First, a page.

What to consider with international sales and exporting

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Having written your business plan, identified your existing and potential market and your target clients, and decided how best to market and sell your product, you should now of course actually be making sales. But how open has you mind been whilst undergoing this process, and how limited are your ambitions? Many smaller companies, whether startups or more mature, have a tendency to only look at selling to the home market of the UK rather than broadening their horizons and selling internationally. 

The population of the UK is only about 67 million so why restrict your sales to a market that size when there are some 7.7 billion people globally? Admittedly, whatever your product, the vast majority of the world’s population will not be the correct demographic or socio-economic group to be potential clients but I can guarantee that selling beyond the shores of the UK will massively increase your potential clients one way or another.

Pre-internet, selling internationally was much more difficult to achieve, more expensive, and more time consuming. But in the age of the internet, websites, and instant international payments, making sales globally is as easy as selling to your home town. The only real difference is the cost of shipping. At this level the buyer would typically pay any import duties or other costs associated with a personal import. As an example of how easy this approach can be, I have recently spoken with a startup that has already sold to 18 countries within just a few months of starting the business and inevitably one sale in a region can often lead to others.

By starting at this level any startup can sell almost anywhere in the world relatively easily and often at no additional cost if the buyer pays for shipping as well as import duties. If seriously targeting a particular market it is of course easy and inexpensive to mirror the company’s website in one or more additional languages.

One word of warning though, depending upon the exact product or service being sold you should take care to consider any potential legal aspects and product liability issues. Some markets, with the USA in the forefront, can carry exceptional legal and regulatory risks and many companies avoid the country for that reason alone. However, the USA is also a large, affluent market that speaks English so it can also be worth the extra effort and costs involved.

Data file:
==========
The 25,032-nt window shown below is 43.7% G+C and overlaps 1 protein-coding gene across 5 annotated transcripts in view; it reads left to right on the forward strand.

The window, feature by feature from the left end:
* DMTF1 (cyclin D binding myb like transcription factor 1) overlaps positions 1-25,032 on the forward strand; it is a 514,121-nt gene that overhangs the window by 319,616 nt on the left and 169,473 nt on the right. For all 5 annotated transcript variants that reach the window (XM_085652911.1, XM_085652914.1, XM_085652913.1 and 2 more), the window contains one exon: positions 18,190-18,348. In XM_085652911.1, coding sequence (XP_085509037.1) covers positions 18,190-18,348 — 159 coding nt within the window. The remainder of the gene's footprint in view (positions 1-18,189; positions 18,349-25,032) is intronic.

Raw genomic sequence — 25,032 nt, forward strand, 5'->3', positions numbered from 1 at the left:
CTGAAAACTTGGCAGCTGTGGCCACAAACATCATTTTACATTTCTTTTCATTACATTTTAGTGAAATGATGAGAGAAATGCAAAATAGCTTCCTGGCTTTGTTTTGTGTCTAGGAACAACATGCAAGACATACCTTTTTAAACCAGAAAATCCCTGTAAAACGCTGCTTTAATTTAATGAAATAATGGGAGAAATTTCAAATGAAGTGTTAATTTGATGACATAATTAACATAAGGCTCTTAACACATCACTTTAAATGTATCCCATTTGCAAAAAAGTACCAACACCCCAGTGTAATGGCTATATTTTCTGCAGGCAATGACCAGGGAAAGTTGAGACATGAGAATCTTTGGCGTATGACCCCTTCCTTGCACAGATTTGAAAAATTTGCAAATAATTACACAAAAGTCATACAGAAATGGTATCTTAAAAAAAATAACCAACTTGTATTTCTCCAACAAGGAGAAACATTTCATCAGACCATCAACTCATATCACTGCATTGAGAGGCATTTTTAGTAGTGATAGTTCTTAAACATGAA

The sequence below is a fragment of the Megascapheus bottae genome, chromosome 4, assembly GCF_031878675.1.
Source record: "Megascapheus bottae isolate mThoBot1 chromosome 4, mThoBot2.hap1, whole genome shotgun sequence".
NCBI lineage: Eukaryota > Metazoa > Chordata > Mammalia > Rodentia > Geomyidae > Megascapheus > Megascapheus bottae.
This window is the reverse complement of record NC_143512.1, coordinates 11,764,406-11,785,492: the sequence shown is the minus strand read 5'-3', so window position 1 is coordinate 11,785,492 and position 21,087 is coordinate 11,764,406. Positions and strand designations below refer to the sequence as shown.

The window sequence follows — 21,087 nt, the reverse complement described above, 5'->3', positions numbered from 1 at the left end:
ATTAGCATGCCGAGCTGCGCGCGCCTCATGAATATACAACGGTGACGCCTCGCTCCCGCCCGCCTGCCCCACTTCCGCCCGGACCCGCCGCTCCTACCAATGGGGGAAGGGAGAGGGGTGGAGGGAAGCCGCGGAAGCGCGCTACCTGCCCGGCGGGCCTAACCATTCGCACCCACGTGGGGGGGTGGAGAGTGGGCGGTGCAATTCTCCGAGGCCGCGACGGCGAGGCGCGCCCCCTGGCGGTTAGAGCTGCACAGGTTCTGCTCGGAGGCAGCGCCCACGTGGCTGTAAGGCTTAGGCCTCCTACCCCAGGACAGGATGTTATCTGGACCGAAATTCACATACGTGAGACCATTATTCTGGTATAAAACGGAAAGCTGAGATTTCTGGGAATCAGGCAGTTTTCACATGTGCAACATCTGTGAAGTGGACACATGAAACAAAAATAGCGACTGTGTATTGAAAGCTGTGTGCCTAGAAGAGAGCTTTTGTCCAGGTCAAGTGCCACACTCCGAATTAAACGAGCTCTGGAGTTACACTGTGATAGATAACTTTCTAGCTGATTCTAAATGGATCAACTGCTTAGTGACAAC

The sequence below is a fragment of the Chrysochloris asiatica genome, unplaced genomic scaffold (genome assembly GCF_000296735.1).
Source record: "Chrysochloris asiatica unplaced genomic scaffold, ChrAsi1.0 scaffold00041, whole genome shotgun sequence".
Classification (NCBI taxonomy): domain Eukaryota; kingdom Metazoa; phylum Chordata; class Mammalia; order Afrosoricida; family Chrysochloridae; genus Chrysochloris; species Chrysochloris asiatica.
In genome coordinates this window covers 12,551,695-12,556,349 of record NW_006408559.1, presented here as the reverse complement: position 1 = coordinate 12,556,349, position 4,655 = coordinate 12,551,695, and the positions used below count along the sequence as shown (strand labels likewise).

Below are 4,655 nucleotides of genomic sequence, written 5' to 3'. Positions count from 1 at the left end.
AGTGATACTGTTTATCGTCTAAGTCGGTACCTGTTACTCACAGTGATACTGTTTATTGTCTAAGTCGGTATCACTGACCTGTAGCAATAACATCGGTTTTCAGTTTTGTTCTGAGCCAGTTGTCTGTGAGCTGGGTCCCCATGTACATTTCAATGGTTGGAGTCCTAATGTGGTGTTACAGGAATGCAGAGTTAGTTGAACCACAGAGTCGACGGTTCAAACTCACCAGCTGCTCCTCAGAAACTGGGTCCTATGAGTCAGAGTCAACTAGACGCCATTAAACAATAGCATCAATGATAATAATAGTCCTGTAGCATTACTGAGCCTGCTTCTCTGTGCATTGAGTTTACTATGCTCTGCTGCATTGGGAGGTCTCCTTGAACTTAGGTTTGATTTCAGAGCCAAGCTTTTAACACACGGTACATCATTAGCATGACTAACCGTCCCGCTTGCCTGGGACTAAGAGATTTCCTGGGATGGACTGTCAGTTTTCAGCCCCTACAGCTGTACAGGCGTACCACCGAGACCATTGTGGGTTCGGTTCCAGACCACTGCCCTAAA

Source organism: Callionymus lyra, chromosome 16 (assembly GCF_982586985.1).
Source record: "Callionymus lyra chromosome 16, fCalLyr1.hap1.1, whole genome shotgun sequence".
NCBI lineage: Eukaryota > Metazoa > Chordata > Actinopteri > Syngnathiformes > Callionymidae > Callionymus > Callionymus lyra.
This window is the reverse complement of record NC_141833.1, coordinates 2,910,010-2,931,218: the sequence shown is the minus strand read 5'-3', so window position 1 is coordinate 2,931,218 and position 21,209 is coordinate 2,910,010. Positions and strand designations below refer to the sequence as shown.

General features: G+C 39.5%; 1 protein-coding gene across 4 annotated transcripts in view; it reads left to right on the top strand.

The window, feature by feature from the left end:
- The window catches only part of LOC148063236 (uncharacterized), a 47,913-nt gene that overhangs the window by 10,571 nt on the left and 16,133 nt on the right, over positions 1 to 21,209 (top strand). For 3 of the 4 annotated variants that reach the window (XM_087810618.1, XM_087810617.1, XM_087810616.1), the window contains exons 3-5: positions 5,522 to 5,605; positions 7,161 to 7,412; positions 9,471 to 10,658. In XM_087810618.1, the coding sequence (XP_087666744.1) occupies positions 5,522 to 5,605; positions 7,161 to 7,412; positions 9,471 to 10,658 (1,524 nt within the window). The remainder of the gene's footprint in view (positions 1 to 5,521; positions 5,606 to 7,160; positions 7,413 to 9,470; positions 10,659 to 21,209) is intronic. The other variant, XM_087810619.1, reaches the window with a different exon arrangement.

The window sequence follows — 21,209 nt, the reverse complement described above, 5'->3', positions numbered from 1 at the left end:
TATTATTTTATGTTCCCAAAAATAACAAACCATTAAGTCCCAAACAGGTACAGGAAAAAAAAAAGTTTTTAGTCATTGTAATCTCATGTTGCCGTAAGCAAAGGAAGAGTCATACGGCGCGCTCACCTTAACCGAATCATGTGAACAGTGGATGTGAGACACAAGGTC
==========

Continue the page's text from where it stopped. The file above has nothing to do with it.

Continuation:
Other aspects that should be considered relate to intellectual property rights (IP) such as trademarks and patents. Despite what many think, there is no such thing as a ‘worldwide’ trademark or patent but rather the applicant must make many, many applications in many different markets and this can prove to be extremely expensive, especially with patents. However, to register a single trademark in a single class throughout the whole of Europe costs a €850 filing fee so that is a good place to start. Even with these areas covered there are some markets, such as China, where local competitors will disregard the IP and produce locally manufactured, cheaper, and often inferior copies. Defending IP can prove to be much more expensive than registering it in the first place.

The traditional way of exporting or opening up an international market was to find a local representative or partner that knew the local market and would act as the ‘person on the ground’, dealing with all the import documents and other logistics. This can still be a very valid way of market entry but it is of course much more expensive and so lends itself to larger or better established companies. But for an early stage business, making sales over the internet is a very good way to start selling internationally and find which markets work best, whilst at the same time keeping costs and risks to an absolute minimum. Should one market prove to be a great success then all the more traditional ways of expanding internationally can be used as the company grows.

What product or service your company provides will of course greatly influence your target clients and what international markets are best suited for your business. But whether you provide software as a service, high fashion, consultancy, gin, or household goods, I can guarantee that there are many people living outside the UK that also want to buy what your company produces.

So, why restrict your potential market to a population of just 67 million people, or less than 0.9% of the global population, when it can be very easy and cost effective to reach a much larger audience that will potentially help your business scale much more quickly.

Next time I will look at the much wider issue of scaling your business, how and why you should be doing this and, just as importantly, some of the challenges and considerations along the way.